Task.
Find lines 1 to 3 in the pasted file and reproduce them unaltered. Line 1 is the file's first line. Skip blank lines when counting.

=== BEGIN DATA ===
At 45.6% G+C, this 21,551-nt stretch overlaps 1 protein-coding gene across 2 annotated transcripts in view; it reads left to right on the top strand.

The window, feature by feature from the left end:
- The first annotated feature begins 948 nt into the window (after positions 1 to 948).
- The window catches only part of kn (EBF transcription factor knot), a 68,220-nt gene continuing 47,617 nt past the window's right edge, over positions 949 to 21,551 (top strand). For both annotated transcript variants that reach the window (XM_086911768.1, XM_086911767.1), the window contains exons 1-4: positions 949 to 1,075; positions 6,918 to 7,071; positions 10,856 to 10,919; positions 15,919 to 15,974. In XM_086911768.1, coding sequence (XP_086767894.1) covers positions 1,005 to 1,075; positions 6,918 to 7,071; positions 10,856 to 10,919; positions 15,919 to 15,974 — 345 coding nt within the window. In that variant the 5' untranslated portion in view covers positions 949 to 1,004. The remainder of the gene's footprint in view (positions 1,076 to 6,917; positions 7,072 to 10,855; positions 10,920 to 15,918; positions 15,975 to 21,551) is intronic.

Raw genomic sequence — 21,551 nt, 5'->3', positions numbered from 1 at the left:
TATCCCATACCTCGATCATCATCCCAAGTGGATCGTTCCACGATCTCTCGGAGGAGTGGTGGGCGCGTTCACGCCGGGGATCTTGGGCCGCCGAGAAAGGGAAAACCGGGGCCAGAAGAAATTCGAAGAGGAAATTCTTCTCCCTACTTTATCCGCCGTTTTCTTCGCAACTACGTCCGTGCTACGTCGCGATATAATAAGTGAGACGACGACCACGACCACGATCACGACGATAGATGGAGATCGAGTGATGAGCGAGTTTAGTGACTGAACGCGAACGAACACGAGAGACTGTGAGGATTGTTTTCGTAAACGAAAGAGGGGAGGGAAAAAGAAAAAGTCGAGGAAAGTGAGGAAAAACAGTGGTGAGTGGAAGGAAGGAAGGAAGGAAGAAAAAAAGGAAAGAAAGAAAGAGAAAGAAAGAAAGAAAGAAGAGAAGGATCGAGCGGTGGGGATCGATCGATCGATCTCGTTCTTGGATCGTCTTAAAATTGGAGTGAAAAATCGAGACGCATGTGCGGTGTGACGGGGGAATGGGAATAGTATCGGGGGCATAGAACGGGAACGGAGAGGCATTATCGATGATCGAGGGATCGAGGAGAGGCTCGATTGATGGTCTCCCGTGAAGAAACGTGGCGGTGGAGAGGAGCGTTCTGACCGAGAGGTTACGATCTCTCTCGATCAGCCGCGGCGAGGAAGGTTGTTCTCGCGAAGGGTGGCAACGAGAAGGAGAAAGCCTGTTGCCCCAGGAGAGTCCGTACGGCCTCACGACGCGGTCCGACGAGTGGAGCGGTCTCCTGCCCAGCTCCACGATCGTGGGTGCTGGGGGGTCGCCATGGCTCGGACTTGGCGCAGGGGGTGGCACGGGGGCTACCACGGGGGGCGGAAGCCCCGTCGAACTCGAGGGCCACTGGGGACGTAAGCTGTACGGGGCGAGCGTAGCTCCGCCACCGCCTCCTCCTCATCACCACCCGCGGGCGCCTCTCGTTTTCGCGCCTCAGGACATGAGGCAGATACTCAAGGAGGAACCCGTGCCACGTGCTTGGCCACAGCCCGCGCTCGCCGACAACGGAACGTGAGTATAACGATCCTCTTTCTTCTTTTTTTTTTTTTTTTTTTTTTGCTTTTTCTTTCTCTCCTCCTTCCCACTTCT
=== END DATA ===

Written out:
At 45.6% G+C, this 21,551-nt stretch overlaps 1 protein-coding gene across 2 annotated transcripts in view; it reads left to right on the top strand.

The window, feature by feature from the left end:
- The first annotated feature begins 948 nt into the window (after positions 1 to 948).